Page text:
A LEADING animal feeds manufacturer’s plan for a huge £12m plant has been recommended for approval by planners, despite concerns it will spoil countryside and affect residents.

The I’Anson Brothers scheme to build a 23,000sq ft facility at Dalton Industrial Estate, south of Thirsk, would see the firm which has been based at Masham for 60 years, add two production lines capable of producing more than 30 tonnes per hour to meet growing demand.

In documents submitted to Hambleton District Council ahead of its planning committee considering the proposal next week, the firm said it is anticipated the plant near Dalton village would see 37 HGVs arriving and departing every day, but studies had shown the scheme “would not result in any operational issues on the road network”.

The firm’s application added: “It must be accepted that a building of this scale will have an impact on any landscape and that these impacts must be weighed in the planning balance alongside any other identified harms and benefits.”

However, the plans to increase the size of one of North Yorkshire’s busiest industrial estates have alarmed some nearby residents, saying it would generate more traffic to pass through the Dalton village.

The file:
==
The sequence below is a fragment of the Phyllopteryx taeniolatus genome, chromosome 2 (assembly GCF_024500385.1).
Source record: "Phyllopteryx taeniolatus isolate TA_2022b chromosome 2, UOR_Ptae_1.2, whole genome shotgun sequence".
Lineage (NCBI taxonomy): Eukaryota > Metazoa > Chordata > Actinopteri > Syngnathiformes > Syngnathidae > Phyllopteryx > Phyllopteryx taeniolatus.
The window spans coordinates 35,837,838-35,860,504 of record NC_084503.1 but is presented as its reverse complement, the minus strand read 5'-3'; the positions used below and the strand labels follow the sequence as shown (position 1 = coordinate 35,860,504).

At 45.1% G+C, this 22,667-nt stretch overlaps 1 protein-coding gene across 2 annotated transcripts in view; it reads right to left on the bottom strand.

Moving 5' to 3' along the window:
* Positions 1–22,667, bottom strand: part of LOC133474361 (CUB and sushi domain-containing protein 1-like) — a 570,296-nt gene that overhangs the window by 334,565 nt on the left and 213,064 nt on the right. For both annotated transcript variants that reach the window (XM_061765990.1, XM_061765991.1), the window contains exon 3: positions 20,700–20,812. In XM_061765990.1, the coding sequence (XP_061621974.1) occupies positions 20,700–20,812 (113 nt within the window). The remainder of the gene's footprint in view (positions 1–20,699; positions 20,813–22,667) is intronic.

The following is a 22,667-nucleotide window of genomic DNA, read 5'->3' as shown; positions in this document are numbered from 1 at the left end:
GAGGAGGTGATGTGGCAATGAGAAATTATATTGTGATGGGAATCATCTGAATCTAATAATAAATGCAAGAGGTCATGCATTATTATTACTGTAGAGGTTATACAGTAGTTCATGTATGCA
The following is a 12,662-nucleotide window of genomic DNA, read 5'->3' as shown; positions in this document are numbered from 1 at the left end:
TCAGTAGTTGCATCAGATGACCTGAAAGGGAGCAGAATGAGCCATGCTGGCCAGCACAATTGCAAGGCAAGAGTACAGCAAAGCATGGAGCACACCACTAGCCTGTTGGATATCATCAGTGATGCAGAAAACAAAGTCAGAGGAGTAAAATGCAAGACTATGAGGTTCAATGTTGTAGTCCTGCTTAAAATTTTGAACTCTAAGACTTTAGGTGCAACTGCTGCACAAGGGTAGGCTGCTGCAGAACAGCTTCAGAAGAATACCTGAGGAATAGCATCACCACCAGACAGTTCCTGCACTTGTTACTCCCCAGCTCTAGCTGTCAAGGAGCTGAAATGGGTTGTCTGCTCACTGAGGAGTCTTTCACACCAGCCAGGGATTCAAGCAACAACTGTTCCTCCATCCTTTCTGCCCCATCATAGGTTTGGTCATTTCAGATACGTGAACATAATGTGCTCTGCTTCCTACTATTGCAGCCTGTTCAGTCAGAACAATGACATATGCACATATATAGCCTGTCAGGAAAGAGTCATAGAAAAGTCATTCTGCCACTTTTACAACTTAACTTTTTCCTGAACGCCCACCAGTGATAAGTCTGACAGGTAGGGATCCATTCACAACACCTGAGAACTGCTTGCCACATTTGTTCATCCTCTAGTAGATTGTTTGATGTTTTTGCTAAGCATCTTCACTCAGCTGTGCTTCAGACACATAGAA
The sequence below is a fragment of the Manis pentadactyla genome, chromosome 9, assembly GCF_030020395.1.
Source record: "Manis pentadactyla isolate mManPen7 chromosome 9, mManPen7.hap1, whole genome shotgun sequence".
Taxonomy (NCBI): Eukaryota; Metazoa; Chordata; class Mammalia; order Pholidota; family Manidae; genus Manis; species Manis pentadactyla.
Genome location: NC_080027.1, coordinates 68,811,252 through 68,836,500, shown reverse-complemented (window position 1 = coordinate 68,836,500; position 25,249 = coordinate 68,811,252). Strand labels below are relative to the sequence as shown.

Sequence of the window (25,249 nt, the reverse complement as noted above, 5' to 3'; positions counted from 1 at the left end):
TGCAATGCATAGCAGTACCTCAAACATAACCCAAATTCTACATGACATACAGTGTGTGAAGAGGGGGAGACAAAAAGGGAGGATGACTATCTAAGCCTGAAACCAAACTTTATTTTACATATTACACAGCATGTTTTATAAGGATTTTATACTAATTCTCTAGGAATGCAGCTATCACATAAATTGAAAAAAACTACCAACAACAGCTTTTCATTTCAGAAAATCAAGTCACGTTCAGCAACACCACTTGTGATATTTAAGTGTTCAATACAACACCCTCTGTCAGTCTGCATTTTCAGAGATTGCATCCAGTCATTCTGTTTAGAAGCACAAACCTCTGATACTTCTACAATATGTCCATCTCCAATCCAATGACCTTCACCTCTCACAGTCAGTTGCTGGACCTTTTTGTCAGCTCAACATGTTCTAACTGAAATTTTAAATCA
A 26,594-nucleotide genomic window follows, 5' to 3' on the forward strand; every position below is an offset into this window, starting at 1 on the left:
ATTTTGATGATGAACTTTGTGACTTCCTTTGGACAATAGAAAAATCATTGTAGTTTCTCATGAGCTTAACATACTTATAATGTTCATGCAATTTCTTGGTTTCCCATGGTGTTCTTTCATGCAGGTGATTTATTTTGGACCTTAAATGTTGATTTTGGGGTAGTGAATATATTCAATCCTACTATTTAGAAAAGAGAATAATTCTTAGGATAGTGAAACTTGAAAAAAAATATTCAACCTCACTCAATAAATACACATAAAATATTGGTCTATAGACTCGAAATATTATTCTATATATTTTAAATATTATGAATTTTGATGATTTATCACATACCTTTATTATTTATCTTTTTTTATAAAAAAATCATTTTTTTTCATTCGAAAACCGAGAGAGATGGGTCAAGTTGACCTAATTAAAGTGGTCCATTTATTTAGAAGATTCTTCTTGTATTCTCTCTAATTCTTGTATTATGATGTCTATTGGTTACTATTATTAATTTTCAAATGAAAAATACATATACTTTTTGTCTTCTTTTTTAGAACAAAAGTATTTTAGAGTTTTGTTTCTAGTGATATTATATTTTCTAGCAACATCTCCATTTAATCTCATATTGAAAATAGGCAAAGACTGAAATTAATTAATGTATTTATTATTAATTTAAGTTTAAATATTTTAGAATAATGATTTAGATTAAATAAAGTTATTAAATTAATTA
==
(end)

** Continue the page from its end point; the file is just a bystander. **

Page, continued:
Objecting to the proposal, resident Emma Binks said: “Our house already shudders when trucks pass daily, we do not need more trucks using Dalton as a short cut through. Also we have an issue with speeding traffic, so the roads will become more dangerous for our children.”

Another resident, Matthew Fleming said despite the firm’s assurances that lorry drivers would not pass through the village, he believed they would still use the roads through the village to access the A19 south of Thirsk. He said: “We already have issues with HGVs using the village as a shortcut to the industrial estate, which they should not be doing.”

Nevertheless, while planning officers agreed that the additional traffic on had “potential to cause additional noise and pollution to properties near to the site”, they said the impact could be reduced by the creation of an access linking to Eldmire Lane in place of the proposed access to Dalton Lane.

Officers added the impacts upon the landscape and ecology could also be mitigated through the use of an access to Eldmire Lane and so avoiding the removal of trees that provide important screening for short range views of the site.

Recommending the scheme be granted due to the benefits it would produce, the officers’ report to the committee concludes: “The development would enable the growth of a local business, creating additional jobs in the business and supporting the agricultural economy.”